6 – Calculate your tender price for the service taking this into account and factoring in the ongoing direct and indirect costs for example, the current contract price or the salary costs of transferring staff, pension contributions, premises and other back office costs and management.

Negotiate the allocation of any redundancy costs with the client if possible.  Sometimes a client will be prepared to agree that such costs are shared or paid by them.  Do also get any clauses in the contract regarding employees specifically checked by employment lawyers.  Commonly contracts contain TUPE indemnities and place obligations on providers to provide employee information either during or at the end of the contract.

7 – If you are awarded the contract, ensure that you have enough time to undertake the transition of the services. It is essential that this is well planned and it is usually best practice to ask to go along to any consultation meetings the client or incumbent provider is having with the transferring staff to meet them and reassure them of your intentions. You will also have to provide specific information to the client/incumbent provider confirming if you are intending to make any social, economic or legal changes impacting those employees. Again, we recommend taking legal advice if you are planning on making such changes as there is a right way and wrong way to do this.  You will also need to make sure you have payroll and possibly an auto-enrolment pension or specific pensions arrangements such as admittance into the Local Government Pension Scheme in place.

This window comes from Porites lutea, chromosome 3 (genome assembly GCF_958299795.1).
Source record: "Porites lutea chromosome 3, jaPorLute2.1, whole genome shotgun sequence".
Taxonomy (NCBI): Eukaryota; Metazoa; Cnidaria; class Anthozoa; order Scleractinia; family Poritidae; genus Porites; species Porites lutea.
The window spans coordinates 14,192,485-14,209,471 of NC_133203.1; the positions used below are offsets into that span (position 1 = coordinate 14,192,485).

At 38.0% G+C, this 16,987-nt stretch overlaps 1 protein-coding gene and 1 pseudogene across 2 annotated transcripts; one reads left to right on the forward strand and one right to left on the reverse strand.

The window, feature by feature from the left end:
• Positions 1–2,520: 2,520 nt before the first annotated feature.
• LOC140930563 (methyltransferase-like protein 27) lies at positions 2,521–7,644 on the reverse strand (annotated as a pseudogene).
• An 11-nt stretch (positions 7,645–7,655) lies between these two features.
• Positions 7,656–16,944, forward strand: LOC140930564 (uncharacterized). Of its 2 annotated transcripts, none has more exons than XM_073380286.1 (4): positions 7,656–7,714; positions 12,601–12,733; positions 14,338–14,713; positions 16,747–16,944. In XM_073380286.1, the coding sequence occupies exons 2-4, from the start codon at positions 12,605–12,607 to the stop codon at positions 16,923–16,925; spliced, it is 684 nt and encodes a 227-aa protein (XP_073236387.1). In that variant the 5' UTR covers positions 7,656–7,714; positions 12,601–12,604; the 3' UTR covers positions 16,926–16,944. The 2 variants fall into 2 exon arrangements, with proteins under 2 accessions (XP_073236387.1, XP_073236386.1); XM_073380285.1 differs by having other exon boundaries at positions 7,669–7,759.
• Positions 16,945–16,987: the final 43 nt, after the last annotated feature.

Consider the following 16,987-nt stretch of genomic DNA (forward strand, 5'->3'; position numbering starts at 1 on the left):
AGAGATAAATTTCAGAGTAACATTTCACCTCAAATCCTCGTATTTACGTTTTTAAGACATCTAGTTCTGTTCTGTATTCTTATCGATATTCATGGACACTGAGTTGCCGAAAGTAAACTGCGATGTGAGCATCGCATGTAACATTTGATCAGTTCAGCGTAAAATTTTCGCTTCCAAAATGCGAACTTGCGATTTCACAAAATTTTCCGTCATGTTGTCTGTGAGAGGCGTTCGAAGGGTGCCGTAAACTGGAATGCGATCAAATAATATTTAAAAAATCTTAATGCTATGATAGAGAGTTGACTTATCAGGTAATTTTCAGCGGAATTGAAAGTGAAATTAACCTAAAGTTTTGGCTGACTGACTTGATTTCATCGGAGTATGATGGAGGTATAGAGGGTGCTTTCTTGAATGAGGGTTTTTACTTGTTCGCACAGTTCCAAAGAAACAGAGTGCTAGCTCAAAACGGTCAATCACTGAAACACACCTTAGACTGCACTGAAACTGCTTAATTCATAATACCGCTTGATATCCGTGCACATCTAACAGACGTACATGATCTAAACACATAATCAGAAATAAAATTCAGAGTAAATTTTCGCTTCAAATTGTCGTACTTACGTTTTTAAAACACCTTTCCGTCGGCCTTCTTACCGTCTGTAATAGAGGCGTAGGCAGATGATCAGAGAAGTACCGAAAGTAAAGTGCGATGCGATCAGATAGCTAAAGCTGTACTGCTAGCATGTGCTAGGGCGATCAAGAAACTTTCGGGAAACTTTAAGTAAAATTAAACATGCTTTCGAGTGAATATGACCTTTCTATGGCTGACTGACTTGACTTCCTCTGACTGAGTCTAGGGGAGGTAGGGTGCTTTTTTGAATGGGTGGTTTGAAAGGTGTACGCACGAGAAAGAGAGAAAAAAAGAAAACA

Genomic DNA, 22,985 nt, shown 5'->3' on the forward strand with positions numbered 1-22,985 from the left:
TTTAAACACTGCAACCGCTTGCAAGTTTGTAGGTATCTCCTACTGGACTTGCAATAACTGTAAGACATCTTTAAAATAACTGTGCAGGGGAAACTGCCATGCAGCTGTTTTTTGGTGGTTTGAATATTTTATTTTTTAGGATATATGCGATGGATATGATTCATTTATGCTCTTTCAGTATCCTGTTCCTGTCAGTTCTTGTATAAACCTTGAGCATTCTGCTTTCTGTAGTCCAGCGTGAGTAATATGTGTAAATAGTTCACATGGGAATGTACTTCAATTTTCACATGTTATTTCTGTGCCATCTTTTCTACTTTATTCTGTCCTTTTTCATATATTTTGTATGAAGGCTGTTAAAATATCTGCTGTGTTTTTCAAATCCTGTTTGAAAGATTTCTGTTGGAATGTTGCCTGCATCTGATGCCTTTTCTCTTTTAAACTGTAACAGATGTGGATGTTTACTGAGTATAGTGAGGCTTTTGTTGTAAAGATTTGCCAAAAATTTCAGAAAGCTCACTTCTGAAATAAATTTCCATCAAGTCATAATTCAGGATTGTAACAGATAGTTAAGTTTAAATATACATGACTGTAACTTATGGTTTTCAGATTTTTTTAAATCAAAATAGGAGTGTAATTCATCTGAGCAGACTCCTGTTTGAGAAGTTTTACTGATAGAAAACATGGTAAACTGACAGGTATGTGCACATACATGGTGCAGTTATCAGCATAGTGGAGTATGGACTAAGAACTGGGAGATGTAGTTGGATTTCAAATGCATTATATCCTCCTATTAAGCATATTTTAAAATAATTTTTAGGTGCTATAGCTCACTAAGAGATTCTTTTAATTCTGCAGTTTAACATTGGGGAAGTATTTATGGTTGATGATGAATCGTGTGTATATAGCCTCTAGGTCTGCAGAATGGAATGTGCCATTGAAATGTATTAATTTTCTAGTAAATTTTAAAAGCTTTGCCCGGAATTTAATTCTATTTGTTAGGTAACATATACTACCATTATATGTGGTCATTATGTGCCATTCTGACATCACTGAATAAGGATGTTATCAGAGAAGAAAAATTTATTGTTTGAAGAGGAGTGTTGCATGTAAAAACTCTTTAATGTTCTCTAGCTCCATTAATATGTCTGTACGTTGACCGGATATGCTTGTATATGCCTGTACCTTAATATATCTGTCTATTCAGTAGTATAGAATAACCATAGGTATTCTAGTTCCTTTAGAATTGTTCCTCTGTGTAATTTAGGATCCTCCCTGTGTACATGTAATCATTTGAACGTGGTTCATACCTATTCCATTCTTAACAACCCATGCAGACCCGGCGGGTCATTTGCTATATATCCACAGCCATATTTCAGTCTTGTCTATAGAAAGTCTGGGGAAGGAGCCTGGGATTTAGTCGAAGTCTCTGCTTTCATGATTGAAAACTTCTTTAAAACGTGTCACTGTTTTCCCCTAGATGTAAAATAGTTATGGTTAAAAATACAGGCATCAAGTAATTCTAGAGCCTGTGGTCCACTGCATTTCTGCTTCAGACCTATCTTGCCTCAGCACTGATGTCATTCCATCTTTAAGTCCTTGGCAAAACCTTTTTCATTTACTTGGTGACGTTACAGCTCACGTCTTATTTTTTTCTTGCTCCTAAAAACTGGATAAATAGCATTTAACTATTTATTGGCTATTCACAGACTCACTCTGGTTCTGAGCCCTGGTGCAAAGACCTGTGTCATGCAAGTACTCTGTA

8 – Remember that winning the tender may impact your existing staff so keep communicating with them about this. There is a legal obligation to consult with appointed employee representatives if your existing staff are also impacted by the TUPE transfer.

9 – On the day you take over the services, ensure that you get copies of the all of the previous HR records and complete the mandatory right to work checks on every transferring employee. If you welcome and engage transferring staff you will have the best chance of retaining skilled and key employees.

10 – Finally, remember that at the time the contract expires or is terminated for whatever reason, TUPE may apply again. This time you will be the incumbent provider. Take advice to work out how best to protect yourself at this stage.

Verity Slater is an employment partner in our Truro office. To discuss the content in this article or any other HR issue call 01872 265100 or email